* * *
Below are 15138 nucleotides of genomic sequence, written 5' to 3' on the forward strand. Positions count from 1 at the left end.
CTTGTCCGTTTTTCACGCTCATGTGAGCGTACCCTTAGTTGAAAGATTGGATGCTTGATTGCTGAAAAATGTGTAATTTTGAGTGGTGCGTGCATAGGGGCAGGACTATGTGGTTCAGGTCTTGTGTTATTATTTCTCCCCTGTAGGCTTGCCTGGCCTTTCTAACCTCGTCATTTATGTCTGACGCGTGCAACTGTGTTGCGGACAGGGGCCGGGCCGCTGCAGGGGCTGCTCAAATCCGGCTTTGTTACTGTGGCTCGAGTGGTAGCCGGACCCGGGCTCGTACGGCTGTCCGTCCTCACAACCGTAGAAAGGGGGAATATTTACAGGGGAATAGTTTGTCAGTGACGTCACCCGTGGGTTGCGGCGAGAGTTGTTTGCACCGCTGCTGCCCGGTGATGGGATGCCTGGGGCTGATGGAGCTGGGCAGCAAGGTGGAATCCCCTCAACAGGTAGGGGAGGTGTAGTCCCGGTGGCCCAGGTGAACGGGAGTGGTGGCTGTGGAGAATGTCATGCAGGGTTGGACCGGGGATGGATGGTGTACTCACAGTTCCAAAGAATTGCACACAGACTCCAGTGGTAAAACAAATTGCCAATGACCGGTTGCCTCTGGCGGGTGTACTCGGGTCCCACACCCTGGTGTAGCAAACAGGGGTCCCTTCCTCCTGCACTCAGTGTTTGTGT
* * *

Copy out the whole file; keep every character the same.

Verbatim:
Below are 15138 nucleotides of genomic sequence, written 5' to 3' on the forward strand. Positions count from 1 at the left end.
CTTGTCCGTTTTTCACGCTCATGTGAGCGTACCCTTAGTTGAAAGATTGGATGCTTGATTGCTGAAAAATGTGTAATTTTGAGTGGTGCGTGCATAGGGGCAGGACTATGTGGTTCAGGTCTTGTGTTATTATTTCTCCCCTGTAGGCTTGCCTGGCCTTTCTAACCTCGTCATTTATGTCTGACGCGTGCAACTGTGTTGCGGACAGGGGCCGGGCCGCTGCAGGGGCTGCTCAAATCCGGCTTTGTTACTGTGGCTCGAGTGGTAGCCGGACCCGGGCTCGTACGGCTGTCCGTCCTCACAACCGTAGAAAGGGGGAATATTTACAGGGGAATAGTTTGTCAGTGACGTCACCCGTGGGTTGCGGCGAGAGTTGTTTGCACCGCTGCTGCCCGGTGATGGGATGCCTGGGGCTGATGGAGCTGGGCAGCAAGGTGGAATCCCCTCAACAGGTAGGGGAGGTGTAGTCCCGGTGGCCCAGGTGAACGGGAGTGGTGGCTGTGGAGAATGTCATGCAGGGTTGGACCGGGGATGGATGGTGTACTCACAGTTCCAAAGAATTGCACACAGACTCCAGTGGTAAAACAAATTGCCAATGACCGGTTGCCTCTGGCGGGTGTACTCGGGTCCCACACCCTGGTGTAGCAAACAGGGGTCCCTTCCTCCTGCACTCAGTGTTTGTGT